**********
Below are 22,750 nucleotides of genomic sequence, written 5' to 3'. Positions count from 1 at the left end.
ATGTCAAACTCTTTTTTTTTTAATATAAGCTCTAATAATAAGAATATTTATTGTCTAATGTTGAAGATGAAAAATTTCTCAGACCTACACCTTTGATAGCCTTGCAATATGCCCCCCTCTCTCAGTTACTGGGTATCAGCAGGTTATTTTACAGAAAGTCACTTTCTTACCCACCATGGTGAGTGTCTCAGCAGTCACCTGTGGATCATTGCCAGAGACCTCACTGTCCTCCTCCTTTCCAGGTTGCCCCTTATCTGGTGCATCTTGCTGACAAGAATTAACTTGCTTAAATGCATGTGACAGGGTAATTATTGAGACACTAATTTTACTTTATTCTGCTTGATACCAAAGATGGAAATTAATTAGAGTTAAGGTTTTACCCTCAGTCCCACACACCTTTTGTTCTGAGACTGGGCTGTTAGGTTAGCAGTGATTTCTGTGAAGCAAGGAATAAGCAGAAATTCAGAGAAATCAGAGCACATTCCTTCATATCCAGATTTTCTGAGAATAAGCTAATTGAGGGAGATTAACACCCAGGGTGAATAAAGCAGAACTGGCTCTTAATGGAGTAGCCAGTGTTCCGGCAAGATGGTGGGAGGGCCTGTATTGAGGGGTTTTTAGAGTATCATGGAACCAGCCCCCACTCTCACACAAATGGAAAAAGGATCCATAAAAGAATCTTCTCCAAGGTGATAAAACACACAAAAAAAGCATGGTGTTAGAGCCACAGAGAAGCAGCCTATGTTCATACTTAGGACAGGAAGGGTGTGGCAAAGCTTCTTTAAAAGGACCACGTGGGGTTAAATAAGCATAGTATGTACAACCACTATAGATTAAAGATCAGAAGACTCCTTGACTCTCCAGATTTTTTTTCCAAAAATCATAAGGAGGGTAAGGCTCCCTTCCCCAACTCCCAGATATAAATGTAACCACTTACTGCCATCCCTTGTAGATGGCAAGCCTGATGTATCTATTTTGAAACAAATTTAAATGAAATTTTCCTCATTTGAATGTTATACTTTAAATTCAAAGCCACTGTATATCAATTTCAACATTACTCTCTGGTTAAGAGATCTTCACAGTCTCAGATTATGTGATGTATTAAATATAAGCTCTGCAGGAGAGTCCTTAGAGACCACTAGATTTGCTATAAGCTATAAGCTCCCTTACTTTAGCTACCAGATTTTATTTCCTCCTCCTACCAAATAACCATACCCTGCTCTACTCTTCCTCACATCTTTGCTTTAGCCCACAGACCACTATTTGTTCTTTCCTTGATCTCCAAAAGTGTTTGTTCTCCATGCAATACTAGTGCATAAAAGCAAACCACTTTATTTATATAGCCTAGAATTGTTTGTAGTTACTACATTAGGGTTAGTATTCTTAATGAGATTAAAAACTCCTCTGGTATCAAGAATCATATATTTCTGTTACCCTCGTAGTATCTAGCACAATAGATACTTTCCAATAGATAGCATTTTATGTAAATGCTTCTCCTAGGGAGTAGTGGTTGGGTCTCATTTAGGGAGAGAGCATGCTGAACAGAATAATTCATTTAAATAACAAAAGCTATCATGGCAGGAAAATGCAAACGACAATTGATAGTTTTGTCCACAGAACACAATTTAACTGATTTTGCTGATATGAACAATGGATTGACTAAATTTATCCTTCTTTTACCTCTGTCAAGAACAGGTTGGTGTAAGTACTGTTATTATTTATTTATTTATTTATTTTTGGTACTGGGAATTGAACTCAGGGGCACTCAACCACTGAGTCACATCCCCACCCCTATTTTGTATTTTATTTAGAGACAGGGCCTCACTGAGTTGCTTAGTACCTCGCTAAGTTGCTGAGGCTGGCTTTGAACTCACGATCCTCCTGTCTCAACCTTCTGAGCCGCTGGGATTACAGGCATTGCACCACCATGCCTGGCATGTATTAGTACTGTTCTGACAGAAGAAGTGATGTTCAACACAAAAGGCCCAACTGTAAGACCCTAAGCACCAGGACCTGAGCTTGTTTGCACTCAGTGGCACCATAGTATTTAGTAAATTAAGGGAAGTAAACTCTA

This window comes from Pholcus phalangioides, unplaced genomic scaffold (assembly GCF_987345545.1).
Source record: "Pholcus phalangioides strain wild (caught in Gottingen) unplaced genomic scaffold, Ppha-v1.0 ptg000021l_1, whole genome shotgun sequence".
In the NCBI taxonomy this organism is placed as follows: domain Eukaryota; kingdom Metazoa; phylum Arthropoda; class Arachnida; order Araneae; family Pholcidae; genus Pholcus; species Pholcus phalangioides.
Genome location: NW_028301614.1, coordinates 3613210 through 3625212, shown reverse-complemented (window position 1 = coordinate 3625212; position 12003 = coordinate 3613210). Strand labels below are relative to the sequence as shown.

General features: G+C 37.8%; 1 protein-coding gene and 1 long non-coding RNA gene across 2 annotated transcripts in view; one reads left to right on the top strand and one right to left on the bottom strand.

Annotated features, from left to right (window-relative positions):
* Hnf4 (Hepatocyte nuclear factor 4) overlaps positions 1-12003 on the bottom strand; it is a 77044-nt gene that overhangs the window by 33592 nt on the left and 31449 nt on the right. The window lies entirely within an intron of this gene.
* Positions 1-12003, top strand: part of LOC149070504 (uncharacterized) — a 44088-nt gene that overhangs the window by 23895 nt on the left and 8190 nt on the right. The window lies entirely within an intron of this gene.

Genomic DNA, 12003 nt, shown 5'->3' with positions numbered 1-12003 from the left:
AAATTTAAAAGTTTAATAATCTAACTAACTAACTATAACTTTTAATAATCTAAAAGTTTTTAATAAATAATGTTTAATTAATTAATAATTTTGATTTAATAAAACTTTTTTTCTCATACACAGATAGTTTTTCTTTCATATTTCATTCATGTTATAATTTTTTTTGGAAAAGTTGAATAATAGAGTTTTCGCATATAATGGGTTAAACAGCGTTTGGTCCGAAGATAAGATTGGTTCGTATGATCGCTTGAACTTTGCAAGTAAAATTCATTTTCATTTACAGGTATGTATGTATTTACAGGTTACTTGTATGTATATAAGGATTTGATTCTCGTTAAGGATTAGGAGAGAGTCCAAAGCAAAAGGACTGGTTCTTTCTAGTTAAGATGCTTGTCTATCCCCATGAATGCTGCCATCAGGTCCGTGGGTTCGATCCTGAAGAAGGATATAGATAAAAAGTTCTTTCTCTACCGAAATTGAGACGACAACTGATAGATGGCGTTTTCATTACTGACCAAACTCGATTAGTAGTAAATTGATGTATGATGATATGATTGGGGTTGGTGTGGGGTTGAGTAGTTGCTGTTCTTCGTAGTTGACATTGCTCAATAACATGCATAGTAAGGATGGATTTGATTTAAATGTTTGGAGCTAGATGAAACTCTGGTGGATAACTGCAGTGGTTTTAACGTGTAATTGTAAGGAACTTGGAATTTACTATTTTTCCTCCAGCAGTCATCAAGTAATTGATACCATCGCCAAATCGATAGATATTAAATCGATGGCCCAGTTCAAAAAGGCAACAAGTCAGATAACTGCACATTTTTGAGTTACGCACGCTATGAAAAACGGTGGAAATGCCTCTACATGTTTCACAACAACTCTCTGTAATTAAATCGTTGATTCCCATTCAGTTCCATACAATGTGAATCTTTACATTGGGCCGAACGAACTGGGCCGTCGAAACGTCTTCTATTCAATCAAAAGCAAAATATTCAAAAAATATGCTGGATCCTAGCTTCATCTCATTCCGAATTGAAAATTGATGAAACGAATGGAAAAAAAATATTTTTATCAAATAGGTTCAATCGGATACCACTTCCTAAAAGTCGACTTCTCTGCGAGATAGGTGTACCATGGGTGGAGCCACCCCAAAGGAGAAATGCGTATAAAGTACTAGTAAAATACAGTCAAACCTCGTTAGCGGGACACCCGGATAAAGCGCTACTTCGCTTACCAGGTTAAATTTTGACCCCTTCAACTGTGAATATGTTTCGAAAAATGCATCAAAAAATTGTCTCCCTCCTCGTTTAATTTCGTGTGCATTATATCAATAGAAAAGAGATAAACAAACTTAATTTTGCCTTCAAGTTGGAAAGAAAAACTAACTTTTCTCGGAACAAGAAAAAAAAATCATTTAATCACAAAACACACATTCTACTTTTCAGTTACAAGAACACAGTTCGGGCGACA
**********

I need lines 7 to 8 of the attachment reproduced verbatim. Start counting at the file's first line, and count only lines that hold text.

General features: G+C 37.8%; 1 protein-coding gene and 1 long non-coding RNA gene across 2 annotated transcripts in view; one reads left to right on the top strand and one right to left on the bottom strand.

Annotated features, from left to right (window-relative positions):